It’s all too easy in our society to mock a person who forms brand relationships. Many charge that brand connections are dysfunctional in that they promote materialism, self-indulgence, and selfishness; and that consumers who engage in them are illogical, irrational, misguided and misinformed. This critique denies the very culture in which we live. Ours is a culture that is very much defined by consumption. In the U.S., the number one export is branded merchandise, both in the form of products and celebrities. We can critique this and lament the consequences, or we can embrace it and understand it for what it is. Are Obama’s supporters bad for society? Does love of the iPhone degenerate culture? In a foreign environment, is it dysfunctional to seek the refuge of a familiar brand?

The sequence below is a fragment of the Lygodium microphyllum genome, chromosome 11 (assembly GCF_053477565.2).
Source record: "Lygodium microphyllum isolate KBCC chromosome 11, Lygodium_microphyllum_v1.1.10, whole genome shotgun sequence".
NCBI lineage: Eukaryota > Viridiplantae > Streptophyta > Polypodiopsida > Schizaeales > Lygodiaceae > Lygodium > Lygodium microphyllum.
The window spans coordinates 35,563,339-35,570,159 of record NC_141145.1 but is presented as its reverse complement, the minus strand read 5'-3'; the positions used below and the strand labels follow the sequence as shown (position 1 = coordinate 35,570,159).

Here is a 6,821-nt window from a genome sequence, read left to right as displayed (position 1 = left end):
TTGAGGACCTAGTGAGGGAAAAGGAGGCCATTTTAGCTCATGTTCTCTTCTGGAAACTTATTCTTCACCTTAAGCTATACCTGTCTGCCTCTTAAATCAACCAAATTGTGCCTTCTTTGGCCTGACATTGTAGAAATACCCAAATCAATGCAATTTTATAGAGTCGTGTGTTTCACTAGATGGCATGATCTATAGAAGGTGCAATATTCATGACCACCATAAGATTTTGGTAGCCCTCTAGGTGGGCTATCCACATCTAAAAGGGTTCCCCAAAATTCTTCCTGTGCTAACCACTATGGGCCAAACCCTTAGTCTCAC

Brands are a part of life in the 21st century. Consumers and academics must understand what this means and, at the same time, not take things too far. For example, despite research that demonstrates over and again that relationships are merely facilitators, some continue to reify brands and brand relationships. But a strong relationship develops by supporting people in living their lives, not by driving brand involvement. As I like to say, “It’s about the people, stupid.”
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